Doctors at Children's Hospital this week performed a first-of-its-kind heart procedure in the Central Valley.
The procedure replaces a heart valve without actually cracking the patient's chest open. Instead of open heart surgery, the valve was threaded on a catheter and snaked up to the heart from a blood vessel in the leg.
"Many patients are born with congenital heart disease -- types of heart disease where they don't have a well formed pulmonary artery," said Paolo Aquino, a pediatric cardiologist with Children's Hospital.
Patients with the valve malformation often experience dizziness, shortness of breath, chest pain and other complications, doctors say.
At one point in time, patients may have had a conduit placed to improve the flow.
"Those conduits placed when they were younger became narrowed over time and in order for us to take care of that narrowing we needed to make those conduits bigger," Aquino said.
That's what happened with 13-year-old Duh-Von.
But now, thanks to Aquino and the staff at Children's Hospital, Duh-Von received the heart procedure that he needed but with a lot less pain.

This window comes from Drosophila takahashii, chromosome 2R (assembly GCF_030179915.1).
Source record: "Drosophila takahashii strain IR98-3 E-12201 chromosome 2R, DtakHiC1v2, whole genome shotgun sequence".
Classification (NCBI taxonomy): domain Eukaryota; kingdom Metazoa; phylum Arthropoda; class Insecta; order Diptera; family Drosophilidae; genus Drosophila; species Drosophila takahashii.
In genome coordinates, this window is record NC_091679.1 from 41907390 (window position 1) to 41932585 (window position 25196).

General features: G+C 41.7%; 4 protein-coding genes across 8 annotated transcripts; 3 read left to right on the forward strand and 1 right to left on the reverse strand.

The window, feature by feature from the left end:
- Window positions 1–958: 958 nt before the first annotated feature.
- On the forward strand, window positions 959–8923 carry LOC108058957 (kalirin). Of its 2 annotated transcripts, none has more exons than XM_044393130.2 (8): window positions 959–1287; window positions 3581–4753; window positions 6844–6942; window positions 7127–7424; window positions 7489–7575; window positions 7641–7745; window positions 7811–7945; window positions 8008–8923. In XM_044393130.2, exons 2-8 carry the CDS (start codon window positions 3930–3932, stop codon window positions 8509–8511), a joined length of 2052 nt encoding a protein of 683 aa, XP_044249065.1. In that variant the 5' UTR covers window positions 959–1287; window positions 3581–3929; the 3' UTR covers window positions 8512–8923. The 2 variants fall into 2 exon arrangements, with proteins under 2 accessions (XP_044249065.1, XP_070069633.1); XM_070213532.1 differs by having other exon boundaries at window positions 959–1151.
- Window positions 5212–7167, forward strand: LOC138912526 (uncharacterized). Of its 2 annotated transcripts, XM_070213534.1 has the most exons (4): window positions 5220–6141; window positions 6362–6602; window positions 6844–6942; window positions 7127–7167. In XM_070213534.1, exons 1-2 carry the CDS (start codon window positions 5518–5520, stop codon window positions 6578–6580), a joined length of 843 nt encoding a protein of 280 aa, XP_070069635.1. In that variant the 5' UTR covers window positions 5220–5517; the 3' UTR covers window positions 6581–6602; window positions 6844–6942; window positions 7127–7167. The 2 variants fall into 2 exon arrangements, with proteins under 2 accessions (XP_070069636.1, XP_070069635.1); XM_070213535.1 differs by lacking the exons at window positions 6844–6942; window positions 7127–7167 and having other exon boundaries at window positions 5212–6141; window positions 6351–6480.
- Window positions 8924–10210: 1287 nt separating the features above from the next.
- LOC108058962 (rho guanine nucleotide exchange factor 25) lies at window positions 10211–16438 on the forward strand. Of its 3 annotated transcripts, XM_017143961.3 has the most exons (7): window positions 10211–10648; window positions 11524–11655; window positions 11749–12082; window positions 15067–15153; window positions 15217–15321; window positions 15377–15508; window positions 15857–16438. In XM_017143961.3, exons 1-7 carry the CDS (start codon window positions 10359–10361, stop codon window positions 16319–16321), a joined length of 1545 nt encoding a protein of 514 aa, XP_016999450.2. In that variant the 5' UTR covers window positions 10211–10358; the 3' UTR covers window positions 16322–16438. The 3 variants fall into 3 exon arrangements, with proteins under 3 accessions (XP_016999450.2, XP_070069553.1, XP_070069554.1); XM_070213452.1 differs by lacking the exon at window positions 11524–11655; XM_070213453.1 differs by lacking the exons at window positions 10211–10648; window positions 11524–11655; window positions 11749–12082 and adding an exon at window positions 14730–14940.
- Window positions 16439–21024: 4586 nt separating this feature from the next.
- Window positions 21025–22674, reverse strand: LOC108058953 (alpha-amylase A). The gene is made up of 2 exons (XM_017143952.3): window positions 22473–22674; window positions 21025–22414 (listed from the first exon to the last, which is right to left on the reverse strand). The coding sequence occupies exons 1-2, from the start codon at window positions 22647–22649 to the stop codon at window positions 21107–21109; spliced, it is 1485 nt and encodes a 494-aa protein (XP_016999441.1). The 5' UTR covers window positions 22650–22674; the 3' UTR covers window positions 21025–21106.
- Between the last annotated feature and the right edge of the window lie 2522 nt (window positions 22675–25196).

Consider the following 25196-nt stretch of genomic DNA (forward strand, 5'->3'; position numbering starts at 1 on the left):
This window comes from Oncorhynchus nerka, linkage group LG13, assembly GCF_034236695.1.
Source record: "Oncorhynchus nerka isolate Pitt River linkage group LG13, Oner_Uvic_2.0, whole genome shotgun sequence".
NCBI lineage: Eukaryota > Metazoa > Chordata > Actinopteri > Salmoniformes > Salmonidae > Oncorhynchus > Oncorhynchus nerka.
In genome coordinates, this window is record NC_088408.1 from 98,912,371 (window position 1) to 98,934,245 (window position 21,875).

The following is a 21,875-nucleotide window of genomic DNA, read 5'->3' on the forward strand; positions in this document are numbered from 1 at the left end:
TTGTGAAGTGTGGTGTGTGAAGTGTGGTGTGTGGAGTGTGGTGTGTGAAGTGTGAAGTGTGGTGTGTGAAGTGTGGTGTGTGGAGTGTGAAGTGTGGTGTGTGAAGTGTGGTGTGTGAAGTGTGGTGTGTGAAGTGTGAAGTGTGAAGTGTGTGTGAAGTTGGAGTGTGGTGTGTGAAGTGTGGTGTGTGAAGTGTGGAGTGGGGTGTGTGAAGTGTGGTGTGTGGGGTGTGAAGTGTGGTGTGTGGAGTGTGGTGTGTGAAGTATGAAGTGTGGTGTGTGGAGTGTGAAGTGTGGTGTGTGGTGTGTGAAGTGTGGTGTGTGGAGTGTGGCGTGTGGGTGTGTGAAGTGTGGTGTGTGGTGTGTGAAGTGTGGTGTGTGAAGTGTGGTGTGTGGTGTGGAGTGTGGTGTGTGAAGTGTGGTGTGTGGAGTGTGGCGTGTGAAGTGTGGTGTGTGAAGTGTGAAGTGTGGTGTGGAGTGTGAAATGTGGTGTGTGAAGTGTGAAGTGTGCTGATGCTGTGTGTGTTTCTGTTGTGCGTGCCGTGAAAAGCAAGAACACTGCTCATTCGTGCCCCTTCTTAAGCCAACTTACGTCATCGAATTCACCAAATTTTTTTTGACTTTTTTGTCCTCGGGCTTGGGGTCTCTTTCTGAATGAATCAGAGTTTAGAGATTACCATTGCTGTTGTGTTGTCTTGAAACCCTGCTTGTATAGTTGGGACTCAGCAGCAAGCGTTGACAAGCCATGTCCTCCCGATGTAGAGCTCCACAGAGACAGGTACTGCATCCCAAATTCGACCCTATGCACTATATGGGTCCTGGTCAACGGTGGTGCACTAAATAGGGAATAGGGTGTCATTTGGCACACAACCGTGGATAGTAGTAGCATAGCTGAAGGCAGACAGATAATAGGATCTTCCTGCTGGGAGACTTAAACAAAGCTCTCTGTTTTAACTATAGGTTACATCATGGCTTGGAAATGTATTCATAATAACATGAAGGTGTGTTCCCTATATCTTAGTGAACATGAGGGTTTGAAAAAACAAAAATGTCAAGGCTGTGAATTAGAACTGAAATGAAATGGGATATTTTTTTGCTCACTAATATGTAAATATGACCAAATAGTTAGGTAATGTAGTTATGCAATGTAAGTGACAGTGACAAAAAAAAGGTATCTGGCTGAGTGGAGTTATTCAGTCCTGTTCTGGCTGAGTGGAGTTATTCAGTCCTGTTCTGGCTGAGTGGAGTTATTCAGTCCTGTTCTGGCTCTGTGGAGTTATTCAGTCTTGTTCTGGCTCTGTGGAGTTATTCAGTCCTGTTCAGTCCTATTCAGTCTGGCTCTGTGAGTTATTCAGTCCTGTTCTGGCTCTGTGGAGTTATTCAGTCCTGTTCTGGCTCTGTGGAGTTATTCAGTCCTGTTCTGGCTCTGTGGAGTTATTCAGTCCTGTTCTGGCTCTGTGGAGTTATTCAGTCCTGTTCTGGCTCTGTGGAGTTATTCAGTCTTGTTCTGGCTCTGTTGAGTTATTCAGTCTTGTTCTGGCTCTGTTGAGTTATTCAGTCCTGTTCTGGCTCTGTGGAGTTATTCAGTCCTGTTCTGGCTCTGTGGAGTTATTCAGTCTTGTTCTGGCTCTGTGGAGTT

During surgery, doctors rarely have to look at the patient. Instead, they rely on these six monitors here that tell you everything from the patient's vitals to their EKG.
Aquino says the best part about the surgery is that it only lasts a few hours. And he says that the recovery time for patients is just as short.
"Just the fact that I am able to walk into the room and talk to them and interact with them couple hours after the procedure is very gratifying," Aquino said.
He says that candidates for this type of procedure need to have had a conduit placed by a previous surgery. And if that conduit is leaking or narrowed, then they could be eligible.